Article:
First Lady Melania Trump spoke at Liberty University in Virginia Nov. 28 about the country’s opioid crisis. “I know college is a time to build your independence, experience things on your own terms and make decisions on your own behalf,” Trump told students at the Baptist university. “I am here to remind you that some of those decisions, though they may seem minor at the time, could negatively impact you for the rest of your lives.”

Chau assisted by American evangelicals, officials say
New details have emerged in the death of John Allen Chau, the missionary who died last month while trying to share the gospel with people on North Sentinel island in the Bay of Bengal. The Christian Post reports Indian police now say they believe two American evangelicals helped Chau reach the island, where he is believed to have been shot to death by arrows Nov. 17.

Majority of Protestant churchgoers don’t drink, but the number who do is rising
LifeWay Research found 41% of Protestant churchgoers drink alcohol, up from 39% in 2007. And while the vast majority say the Bible teaches against drunkenness, more than half also say Scripture indicates all beverages, including alcohol, can be consumed without sin.

Sources: Baptist Press, Christian Post, LifeWay Research

‘Social justice’ statement crystallizes simmering debate
Baptists and other Christians took to Twitter and other online forums last week to debate a statement signed by theologian John MacArthur and other evangelical leaders on the potential dangers of social justice. In the statement, the signers, which now number in the thousands, affirm that “lectures on social issues” in the church and “activism aimed at reshaping the wider culture” “tend to become distractions that inevitably lead to departures from the gospel.”

Southern Baptists have been among the evangelicals talking about the statement. And while he didn’t use the terminology, New Orleans Theological Seminary President Chuck Kelley seemed to touch on similar concerns in his convocation sermon on “Baptist Blues.”

White House meetings with evangelicals are illegal, group says
Religion News Service reports that watchdog group Americans United for Separation of Church and State is demanding President Donald Trump stop meeting with evangelical advisors. The group alleges the meetings are in conflict with a 1972 law that governs federal advisory committees.

Related: Southern Baptist Convention President J.D. Greear was among 100 evangelicals in attendance at a White Hosue dinner Aug. 27. Greear has spoken publicly about his desire to see the SBC distance itself from partisan politics, a commitment he reiterated on Twitter.

Kavanaugh completes hearings, awaits vote
Supreme Court nominee Brett Kavanaugh was the subject of often raucous hearings before the Senate Judiciary Committee last week, and now will face a full vote he’s expected to win—but barely. Senate Republicans hold a 51-49 advantage.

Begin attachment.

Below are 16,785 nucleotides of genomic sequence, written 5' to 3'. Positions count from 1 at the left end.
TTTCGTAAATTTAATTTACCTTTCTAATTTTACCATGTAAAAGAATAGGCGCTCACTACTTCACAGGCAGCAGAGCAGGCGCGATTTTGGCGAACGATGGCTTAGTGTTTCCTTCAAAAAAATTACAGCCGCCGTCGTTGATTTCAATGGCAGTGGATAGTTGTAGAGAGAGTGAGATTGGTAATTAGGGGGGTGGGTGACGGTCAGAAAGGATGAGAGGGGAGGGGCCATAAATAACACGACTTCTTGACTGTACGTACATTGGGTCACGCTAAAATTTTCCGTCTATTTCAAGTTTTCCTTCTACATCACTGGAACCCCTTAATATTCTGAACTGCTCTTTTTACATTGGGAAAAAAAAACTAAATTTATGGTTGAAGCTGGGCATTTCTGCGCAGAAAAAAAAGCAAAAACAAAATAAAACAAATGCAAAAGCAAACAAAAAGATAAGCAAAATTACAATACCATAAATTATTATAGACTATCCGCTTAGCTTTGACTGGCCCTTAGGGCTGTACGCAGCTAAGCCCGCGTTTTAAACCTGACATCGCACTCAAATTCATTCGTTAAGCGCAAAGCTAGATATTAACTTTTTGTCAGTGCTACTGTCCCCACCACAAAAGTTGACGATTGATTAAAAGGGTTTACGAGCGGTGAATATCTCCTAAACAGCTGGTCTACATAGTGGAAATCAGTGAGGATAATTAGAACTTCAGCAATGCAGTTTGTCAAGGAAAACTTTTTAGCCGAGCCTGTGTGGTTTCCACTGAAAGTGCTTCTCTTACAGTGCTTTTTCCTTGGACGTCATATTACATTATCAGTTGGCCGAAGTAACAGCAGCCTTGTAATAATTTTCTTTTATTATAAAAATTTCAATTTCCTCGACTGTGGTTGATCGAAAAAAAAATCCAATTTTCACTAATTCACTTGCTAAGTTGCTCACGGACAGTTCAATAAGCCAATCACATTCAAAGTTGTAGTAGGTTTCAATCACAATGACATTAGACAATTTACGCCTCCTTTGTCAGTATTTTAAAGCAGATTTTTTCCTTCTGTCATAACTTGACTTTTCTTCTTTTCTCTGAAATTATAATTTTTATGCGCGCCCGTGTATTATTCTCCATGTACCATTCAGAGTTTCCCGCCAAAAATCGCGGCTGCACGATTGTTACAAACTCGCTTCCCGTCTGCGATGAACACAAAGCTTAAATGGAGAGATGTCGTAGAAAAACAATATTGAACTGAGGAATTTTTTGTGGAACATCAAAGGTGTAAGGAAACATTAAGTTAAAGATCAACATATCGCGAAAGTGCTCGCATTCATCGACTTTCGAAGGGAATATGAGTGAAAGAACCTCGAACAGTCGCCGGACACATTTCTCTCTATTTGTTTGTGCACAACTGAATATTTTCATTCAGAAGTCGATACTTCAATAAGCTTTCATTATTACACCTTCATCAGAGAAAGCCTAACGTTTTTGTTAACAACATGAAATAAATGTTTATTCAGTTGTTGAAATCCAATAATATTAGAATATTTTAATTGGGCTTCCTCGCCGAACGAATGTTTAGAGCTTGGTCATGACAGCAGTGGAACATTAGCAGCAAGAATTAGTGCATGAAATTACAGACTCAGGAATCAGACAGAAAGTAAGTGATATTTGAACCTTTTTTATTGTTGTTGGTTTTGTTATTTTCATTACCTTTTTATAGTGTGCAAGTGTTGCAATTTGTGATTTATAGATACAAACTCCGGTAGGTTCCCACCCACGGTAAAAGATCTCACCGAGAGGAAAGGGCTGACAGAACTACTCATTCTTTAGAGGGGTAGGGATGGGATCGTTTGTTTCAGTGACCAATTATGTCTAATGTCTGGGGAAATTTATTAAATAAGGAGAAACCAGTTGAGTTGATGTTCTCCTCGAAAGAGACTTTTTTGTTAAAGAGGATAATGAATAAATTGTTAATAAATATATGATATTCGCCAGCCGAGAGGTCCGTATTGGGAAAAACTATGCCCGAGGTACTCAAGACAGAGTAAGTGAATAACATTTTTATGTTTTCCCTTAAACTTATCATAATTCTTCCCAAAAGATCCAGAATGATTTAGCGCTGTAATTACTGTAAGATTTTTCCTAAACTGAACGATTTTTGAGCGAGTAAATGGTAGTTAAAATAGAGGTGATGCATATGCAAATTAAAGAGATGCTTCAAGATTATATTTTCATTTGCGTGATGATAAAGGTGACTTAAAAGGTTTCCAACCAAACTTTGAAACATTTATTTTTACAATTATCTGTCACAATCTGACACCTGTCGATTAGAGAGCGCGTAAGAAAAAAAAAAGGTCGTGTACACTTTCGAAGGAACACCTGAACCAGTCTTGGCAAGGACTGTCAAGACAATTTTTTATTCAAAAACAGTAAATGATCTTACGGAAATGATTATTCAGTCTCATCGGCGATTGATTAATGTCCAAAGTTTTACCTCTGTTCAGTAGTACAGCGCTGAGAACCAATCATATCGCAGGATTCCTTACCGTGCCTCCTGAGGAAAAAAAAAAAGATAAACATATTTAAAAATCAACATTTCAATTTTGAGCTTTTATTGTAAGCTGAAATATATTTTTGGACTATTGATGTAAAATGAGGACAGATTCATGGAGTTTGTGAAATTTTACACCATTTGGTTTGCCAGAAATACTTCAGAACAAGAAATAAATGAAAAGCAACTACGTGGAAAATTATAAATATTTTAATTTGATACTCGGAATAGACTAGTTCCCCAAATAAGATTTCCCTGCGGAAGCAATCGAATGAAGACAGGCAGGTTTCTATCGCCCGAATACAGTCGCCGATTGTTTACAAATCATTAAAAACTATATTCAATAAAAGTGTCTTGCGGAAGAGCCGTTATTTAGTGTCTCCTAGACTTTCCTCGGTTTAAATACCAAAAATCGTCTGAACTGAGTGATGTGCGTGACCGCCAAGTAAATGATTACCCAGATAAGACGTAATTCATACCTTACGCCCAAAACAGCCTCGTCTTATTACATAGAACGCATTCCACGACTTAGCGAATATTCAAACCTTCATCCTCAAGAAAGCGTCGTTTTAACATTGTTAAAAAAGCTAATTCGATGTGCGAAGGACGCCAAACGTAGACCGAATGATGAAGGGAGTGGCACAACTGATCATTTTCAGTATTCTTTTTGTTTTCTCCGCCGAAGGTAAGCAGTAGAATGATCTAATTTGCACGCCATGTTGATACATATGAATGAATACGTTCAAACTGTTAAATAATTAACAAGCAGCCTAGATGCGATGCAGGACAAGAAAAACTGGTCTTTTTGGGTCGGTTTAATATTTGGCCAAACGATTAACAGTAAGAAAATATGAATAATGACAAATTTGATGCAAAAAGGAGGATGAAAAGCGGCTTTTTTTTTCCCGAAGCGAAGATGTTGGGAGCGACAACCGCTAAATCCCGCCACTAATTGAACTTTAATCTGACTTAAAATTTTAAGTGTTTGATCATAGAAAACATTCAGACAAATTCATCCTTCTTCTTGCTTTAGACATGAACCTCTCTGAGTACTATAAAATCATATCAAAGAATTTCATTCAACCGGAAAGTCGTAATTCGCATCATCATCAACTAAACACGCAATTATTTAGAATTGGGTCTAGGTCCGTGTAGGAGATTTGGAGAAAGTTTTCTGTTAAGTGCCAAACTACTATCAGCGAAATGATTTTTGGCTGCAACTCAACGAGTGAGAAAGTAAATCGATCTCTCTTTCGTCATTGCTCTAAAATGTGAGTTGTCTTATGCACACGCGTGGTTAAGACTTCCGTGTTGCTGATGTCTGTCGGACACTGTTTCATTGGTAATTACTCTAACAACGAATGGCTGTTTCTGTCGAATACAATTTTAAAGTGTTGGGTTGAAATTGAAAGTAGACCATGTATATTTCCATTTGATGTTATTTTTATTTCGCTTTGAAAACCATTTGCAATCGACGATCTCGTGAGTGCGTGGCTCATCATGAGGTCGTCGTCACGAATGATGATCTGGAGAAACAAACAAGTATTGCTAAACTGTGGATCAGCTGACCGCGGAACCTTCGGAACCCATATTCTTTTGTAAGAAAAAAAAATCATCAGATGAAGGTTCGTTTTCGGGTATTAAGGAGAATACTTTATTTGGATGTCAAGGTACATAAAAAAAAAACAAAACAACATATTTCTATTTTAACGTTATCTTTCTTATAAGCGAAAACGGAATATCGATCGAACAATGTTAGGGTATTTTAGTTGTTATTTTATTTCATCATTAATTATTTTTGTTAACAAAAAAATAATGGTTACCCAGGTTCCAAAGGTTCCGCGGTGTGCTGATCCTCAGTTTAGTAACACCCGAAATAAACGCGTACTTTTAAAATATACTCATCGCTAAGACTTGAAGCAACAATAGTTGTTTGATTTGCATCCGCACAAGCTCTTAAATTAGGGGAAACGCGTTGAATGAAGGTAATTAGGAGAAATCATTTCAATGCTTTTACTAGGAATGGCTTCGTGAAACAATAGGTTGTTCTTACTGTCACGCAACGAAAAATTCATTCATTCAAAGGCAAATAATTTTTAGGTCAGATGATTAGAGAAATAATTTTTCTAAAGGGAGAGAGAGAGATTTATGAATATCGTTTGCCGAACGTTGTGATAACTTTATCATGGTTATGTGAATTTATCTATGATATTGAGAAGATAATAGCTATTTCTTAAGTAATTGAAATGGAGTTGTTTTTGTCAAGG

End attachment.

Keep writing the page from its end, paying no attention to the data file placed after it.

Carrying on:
“Careful consideration of potential justices for our nation’s highest court is understandable and even commendable,”  Ethics & Religious Liberty Commission President Russell Moore told Baptist Press. “But the hysteria around the confirmation hearings of the Senate Judiciary Committee this week is a sign of a dysfunctional political climate.”

Anne Graham Lotz asks for prayers in cancer battle
Bible teacher Anne Graham Lotz announced Sept. 4 she has breast cancer and will have surgery later this month to treat the illness. The daughter of late evangelist Billy Graham referenced Psalm 46:1 in announcing the diagnosis. “God has been…and is…my refuge and strength, an ever-present help in this trouble. Therefore, I will not fear.”

McCain services filled with Scripture
Memorial services for Sen. John McCain, who died Aug. 25 after a battle with brain cancer, included 10 readings from the Old and New Testaments. See the list at Christianity Today.

The Christian Post, Baptist Press, Religion News Service, Christianity Today

 

Former missionary charged with sexual assault
Mark Aderholt, a former International Mission Board missionary and associate executive director of the South Carolina Baptist Convention, was arrested July 3 on charges of sexual assault of a child under 17. The charges stem from alleged incidents in 1997, when Aderholt was a student at Southwestern Seminary. He later served as an IMB missionary in Europe, and since 2017, with the South Carolina Convention. He resigned his post there in June.

Gary Hollingsworth, executive director-treasurer of the convention, said July 10, “Our hearts are grieved, but we are trusting the authorities.” Aderholt’s arrest comes amid investigations of assault charges against other Southern Baptist and Christian leaders, leading Southern Seminary President Albert Mohler in May to label this season the SBC’s “horrifying #MeToo moment.”

Supreme Court in the spotlight after Kavanaugh nomination
The nomination of Brett Kavanaugh to the U.S. Supreme Court encouraged many Christians and conservatives, but the pick is troubling for black Christians, writes Wheaton College’s John C. Richards. “The truth is that many Black Christians aren’t so much looking for a more conservative court as they are looking for a more fair and neutral court—devoid of political influence.”

Should Kavanaugh be confirmed, a conservative Supreme Court could reconsider the implications of 1973’s Roe v. Wade, which lifted state restrictions on abortion. Abortion rights group Center for Reproductive Rights reported which 22 states are likely to ban abortion, should Roe be overturned by the Court.

New research: Americans and the Bible
About half of all Americans count themselves as “Bible users” who engage with Scripture at least three to four times a year, according to the 2018 State of the Bible survey by Barna and the American Bible Society. A larger percentage, researchers found, are curious about what the Bible says.

Most Christians invite their friends to church
Almost two-thirds of churchgoers have invited someone to church in the last six months, according to new data by LifeWay Research. But 17% say they don’t know anyone to invite.

Sources: Baptist Press, Baptist Courier, AlbertMohler.com, Christianity Today, Christian Post, Barna Research, LifeWay Research